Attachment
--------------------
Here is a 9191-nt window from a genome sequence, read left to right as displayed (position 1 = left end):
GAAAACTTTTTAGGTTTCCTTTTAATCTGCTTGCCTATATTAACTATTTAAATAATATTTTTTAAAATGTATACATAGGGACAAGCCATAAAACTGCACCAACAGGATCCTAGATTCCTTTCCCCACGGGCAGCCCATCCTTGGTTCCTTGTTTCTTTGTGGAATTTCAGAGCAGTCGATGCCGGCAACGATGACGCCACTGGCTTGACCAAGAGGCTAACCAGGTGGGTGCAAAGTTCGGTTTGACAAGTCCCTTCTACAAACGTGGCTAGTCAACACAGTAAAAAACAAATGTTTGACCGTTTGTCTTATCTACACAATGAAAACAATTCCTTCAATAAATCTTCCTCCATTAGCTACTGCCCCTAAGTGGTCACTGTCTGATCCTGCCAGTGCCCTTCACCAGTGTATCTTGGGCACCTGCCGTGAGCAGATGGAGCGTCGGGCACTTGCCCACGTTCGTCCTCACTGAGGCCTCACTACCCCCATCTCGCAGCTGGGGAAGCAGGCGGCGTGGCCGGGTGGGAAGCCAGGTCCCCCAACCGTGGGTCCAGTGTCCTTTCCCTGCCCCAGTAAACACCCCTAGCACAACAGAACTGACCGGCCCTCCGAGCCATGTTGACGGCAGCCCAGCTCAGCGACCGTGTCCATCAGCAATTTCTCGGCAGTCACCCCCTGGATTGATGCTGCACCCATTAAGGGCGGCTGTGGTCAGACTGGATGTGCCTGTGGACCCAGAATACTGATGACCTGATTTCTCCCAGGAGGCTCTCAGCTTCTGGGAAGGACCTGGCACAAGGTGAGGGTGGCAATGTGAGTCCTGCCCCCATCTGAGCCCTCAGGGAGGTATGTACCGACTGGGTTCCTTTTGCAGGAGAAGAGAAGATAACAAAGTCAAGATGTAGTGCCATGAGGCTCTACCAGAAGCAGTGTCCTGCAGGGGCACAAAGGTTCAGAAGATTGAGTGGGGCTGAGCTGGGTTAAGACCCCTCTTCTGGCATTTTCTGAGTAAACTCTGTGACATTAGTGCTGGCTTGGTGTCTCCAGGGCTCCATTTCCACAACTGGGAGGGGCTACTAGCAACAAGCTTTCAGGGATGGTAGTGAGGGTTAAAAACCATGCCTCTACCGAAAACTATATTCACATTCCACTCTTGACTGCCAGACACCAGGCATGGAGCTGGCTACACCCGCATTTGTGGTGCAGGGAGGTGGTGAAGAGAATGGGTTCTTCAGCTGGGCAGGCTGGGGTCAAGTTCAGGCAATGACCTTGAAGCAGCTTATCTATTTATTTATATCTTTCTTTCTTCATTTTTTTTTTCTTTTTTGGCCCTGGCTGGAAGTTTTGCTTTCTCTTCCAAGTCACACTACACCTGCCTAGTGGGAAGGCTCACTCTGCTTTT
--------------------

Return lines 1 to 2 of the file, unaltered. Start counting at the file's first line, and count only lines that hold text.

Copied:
Here is a 9191-nt window from a genome sequence, read left to right as displayed (position 1 = left end):
GAAAACTTTTTAGGTTTCCTTTTAATCTGCTTGCCTATATTAACTATTTAAATAATATTTTTTAAAATGTATACATAGGGACAAGCCATAAAACTGCACCAACAGGATCCTAGATTCCTTTCCCCACGGGCAGCCCATCCTTGGTTCCTTGTTTCTTTGTGGAATTTCAGAGCAGTCGATGCCGGCAACGATGACGCCACTGGCTTGACCAAGAGGCTAACCAGGTGGGTGCAAAGTTCGGTTTGACAAGTCCCTTCTACAAACGTGGCTAGTCAACACAGTAAAAAACAAATGTTTGACCGTTTGTCTTATCTACACAATGAAAACAATTCCTTCAATAAATCTTCCTCCATTAGCTACTGCCCCTAAGTGGTCACTGTCTGATCCTGCCAGTGCCCTTCACCAGTGTATCTTGGGCACCTGCCGTGAGCAGATGGAGCGTCGGGCACTTGCCCACGTTCGTCCTCACTGAGGCCTCACTACCCCCATCTCGCAGCTGGGGAAGCAGGCGGCGTGGCCGGGTGGGAAGCCAGGTCCCCCAACCGTGGGTCCAGTGTCCTTTCCCTGCCCCAGTAAACACCCCTAGCACAACAGAACTGACCGGCCCTCCGAGCCATGTTGACGGCAGCCCAGCTCAGCGACCGTGTCCATCAGCAATTTCTCGGCAGTCACCCCCTGGATTGATGCTGCACCCATTAAGGGCGGCTGTGGTCAGACTGGATGTGCCTGTGGACCCAGAATACTGATGACCTGATTTCTCCCAGGAGGCTCTCAGCTTCTGGGAAGGACCTGGCACAAGGTGAGGGTGGCAATGTGAGTCCTGCCCCCATCTGAGCCCTCAGGGAGGTATGTACCGACTGGGTTCCTTTTGCAGGAGAAGAGAAGATAACAAAGTCAAGATGTAGTGCCATGAGGCTCTACCAGAAGCAGTGTCCTGCAGGGGCACAAAGGTTCAGAAGATTGAGTGGGGCTGAGCTGGGTTAAGACCCCTCTTCTGGCATTTTCTGAGTAAACTCTGTGACATTAGTGCTGGCTTGGTGTCTCCAGGGCTCCATTTCCACAACTGGGAGGGGCTACTAGCAACAAGCTTTCAGGGATGGTAGTGAGGGTTAAAAACCATGCCTCTACCGAAAACTATATTCACATTCCACTCTTGACTGCCAGACACCAGGCATGGAGCTGGCTACACCCGCATTTGTGGTGCAGGGAGGTGGTGAAGAGAATGGGTTCTTCAGCTGGGCAGGCTGGGGTCAAGTTCAGGCAATGACCTTGAAGCAGCTTATCTATTTATTTATATCTTTCTTTCTTCATTTTTTTTTTCTTTTTTGGCCCTGGCTGGAAGTTTTGCTTTCTCTTCCAAGTCACACTACACCTGCCTAGTGGGAAGGCTCACTCTGCTTTT